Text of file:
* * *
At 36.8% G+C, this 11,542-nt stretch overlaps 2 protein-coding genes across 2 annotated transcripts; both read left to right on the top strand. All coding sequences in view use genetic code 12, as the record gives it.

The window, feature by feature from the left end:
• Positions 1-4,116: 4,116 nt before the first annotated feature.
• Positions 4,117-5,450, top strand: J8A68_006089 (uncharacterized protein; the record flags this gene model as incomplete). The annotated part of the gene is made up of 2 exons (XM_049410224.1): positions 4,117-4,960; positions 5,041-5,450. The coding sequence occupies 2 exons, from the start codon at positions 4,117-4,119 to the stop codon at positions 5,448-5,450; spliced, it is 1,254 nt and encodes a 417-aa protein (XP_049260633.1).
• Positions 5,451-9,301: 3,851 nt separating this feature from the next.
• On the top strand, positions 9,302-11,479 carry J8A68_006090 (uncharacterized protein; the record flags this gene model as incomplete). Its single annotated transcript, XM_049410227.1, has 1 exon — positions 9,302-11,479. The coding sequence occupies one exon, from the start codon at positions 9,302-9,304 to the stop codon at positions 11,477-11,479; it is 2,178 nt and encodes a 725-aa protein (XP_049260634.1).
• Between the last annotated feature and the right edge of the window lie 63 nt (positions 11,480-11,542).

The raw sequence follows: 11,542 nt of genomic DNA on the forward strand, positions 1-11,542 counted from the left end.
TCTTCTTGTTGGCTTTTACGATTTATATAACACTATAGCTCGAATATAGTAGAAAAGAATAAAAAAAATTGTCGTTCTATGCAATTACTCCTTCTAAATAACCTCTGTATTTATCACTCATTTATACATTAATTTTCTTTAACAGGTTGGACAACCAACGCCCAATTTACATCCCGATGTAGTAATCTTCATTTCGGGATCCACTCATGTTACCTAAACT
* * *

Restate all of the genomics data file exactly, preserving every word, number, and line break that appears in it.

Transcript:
At 36.8% G+C, this 11,542-nt stretch overlaps 2 protein-coding genes across 2 annotated transcripts; both read left to right on the top strand. All coding sequences in view use genetic code 12, as the record gives it.

The window, feature by feature from the left end:
• Positions 1-4,116: 4,116 nt before the first annotated feature.
• Positions 4,117-5,450, top strand: J8A68_006089 (uncharacterized protein; the record flags this gene model as incomplete). The annotated part of the gene is made up of 2 exons (XM_049410224.1): positions 4,117-4,960; positions 5,041-5,450. The coding sequence occupies 2 exons, from the start codon at positions 4,117-4,119 to the stop codon at positions 5,448-5,450; spliced, it is 1,254 nt and encodes a 417-aa protein (XP_049260633.1).
• Positions 5,451-9,301: 3,851 nt separating this feature from the next.
• On the top strand, positions 9,302-11,479 carry J8A68_006090 (uncharacterized protein; the record flags this gene model as incomplete). Its single annotated transcript, XM_049410227.1, has 1 exon — positions 9,302-11,479. The coding sequence occupies one exon, from the start codon at positions 9,302-9,304 to the stop codon at positions 11,477-11,479; it is 2,178 nt and encodes a 725-aa protein (XP_049260634.1).
• Between the last annotated feature and the right edge of the window lie 63 nt (positions 11,480-11,542).

The raw sequence follows: 11,542 nt of genomic DNA on the forward strand, positions 1-11,542 counted from the left end.
TCTTCTTGTTGGCTTTTACGATTTATATAACACTATAGCTCGAATATAGTAGAAAAGAATAAAAAAAATTGTCGTTCTATGCAATTACTCCTTCTAAATAACCTCTGTATTTATCACTCATTTATACATTAATTTTCTTTAACAGGTTGGACAACCAACGCCCAATTTACATCCCGATGTAGTAATCTTCATTTCGGGATCCACTCATGTTACCTAAACT